Concrete Expansion

Cracks in Brick Veneer
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Cracks in Brick Veneer

Q: I have noticed many vertical cracks in the brick veneer on a recently completed... More

Expansion Joints for Windows
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Expansion Joints for Windows

In many buildings that have rows of closely spaced windows, it is almost... More

Installing Expansion Joints
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Installing Expansion Joints

I have a wall system with multiple windows spaced closely together with arches. As... More

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Mason's Toolbag

A number of companies introduced new products during the World of Masonry. Here are a few of those that hit the market during the Las Vegas show. More

Replacing Flashing
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Replacing Flashing

My company is currently replacing the flashing on a building because of leakage... More

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Foam or solid joint fillers?

On a recent project, I specified the use of Neoprene foam fillers for expansion joints in the clay masonry walls. The contractor, however, installed solid Neoprene control joint fillers like those typically used in concrete masonry walls. Is this substitution acceptable? More

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Is more joint reinforcement needed?

An adjustable hook & eye horizontal joint wire reinforcement will be used in an exterior cavity wall system consisting of a 12-inch concrete unit masonry backup, 2-inch rigid insulation, 1-inch air space, and 4-inch concrete unit masonry veneer. This reinforcing will be installed at 16 inches on center. Since the veneer is 4-inch ground face concrete unit masonry and not face brick, is it necessary to install an additional 4-inch joint reinforcement within this wythe as well? More

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Adding expansion joints

I have an interesting dilemma at a building that my firm has been hired to repair. Shrinkage of the concrete frame over the last 30 years, along with expansion of the brick masonry, have caused the masonry to move upward relative to the concrete frame. Angles attached to the concrete spandrel beam use wedge inserts cast into the beams. I am afraid that some of the anchors in these wedge inserts may have become loose as the angles shift upward. How can expansion joints be added beneath the shelf angles to accommodate any future movement without the angle just shifting down because the anchors are loose? More

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Using Steel Relief Angles in Masonry

I recently read a technical paper that provides exhaustive data for engineered design and detailing of "relief" angles. However, the article does not discuss when – if ever – it is a good idea to incorporate relief angles into a structure, except to acknowledge in the conclusion that states: "Severe damage can result from the improper design, construction, and maintenance of shelf angle details."Since maintenance, and to a large extent construction, are beyond the control of even the most conscientious engineer, I was wondering if you or any of your peers have written a paper with rational criteria for the incorporation of steel relief angles into masonry structures with, hopefully, some considerations for designing the veneer to resist wind loading at interruptions and discontinuities.I have BIA technical note 28B (1980) which recommends: "In order to alleviate the many problems associated with the use of shelf or relief angles at each floor, it is suggested that the brick veneer may be designed to support its own dead weight on the foundation, unless heights (in excess of 100 feet) or number and location of openings in the veneer make it mandatory that walls be vertically supported by the structural frame."We have been happily following this rule of thumb for many years by reinforcing the perimeter of veneer openings and providing lateral anchorage consistent with the UBC wind load requirements. Recently we discovered that our approach was considered "unorthodox" and "unconventional" in some engineering circles. We were shocked to discover the aesthetic, cost, and detailing implications of trying to inject relief angles at every floor of a four-story institutional buildings which we had previously been designing successfully without a single relief angle. I reviewed more recent BIA documents and found that the language I quoted had been deleted. Is something going on in academic and/or professional circles to squelch relief angle free veneers? More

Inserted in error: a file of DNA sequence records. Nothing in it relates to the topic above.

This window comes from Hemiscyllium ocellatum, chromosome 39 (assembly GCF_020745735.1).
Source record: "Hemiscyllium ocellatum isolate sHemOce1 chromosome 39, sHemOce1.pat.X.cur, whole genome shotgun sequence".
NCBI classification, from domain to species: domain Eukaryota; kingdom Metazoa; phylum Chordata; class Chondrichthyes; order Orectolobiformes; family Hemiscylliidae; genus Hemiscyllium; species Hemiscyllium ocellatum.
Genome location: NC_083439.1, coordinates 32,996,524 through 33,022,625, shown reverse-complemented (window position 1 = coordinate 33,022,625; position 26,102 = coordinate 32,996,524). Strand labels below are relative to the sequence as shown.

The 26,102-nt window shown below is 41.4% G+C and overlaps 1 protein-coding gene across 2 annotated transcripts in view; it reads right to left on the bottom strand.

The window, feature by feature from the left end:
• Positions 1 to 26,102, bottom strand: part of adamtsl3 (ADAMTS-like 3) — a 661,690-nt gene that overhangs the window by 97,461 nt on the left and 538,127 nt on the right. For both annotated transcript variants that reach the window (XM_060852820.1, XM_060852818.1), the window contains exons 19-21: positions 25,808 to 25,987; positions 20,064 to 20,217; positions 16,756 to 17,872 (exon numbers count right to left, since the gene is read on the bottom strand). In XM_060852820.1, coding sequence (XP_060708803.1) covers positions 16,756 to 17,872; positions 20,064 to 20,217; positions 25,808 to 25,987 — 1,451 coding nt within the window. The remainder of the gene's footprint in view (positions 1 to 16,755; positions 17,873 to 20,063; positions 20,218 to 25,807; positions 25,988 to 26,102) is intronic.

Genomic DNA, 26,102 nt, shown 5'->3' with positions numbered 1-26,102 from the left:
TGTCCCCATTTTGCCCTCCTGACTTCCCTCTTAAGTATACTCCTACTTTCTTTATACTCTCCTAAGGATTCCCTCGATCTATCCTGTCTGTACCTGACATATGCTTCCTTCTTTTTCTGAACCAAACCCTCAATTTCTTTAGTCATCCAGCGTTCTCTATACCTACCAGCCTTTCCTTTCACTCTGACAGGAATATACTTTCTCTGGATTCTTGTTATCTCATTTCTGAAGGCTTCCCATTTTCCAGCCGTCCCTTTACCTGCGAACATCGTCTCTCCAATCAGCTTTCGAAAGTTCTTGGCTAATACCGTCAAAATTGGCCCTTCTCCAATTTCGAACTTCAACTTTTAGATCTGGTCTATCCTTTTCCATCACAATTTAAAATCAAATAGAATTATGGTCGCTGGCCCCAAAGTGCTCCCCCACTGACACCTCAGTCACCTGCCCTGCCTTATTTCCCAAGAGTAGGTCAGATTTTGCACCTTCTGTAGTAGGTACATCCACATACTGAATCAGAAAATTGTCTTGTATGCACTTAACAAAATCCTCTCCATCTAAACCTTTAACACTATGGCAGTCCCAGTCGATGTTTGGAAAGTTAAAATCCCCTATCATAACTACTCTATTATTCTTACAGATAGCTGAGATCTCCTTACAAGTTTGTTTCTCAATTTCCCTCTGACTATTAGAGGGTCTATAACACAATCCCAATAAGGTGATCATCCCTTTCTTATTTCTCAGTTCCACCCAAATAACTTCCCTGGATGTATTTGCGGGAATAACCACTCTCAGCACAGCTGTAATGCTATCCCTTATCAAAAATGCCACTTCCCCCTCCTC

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Cracks at Corners

IÆm involved in a repair project on a building where there are vertical cracks near the corners. However, the crack patterns on this project arenÆt like those I have seen before.First, the building has vertical strip windows that alternate with 10-foot-wide masonry piers between the windows. With these piers being only 10 feet wide I think there would not be very much horizontal expansion.Next, these cracks donÆt extend to the full height of the corner but run only at the level of the shelf angles.Finally, this building was built during the 1960s, and the shelf angles were installed without any expansion joints beneath them. The top of the wall is restrained on the underside of the concrete roof system, which projects from the building as an architectural statement. It seems like unrelieved vertical expansion may be part of the problem. I am not sure what is causing these cracks. Any ideas? More

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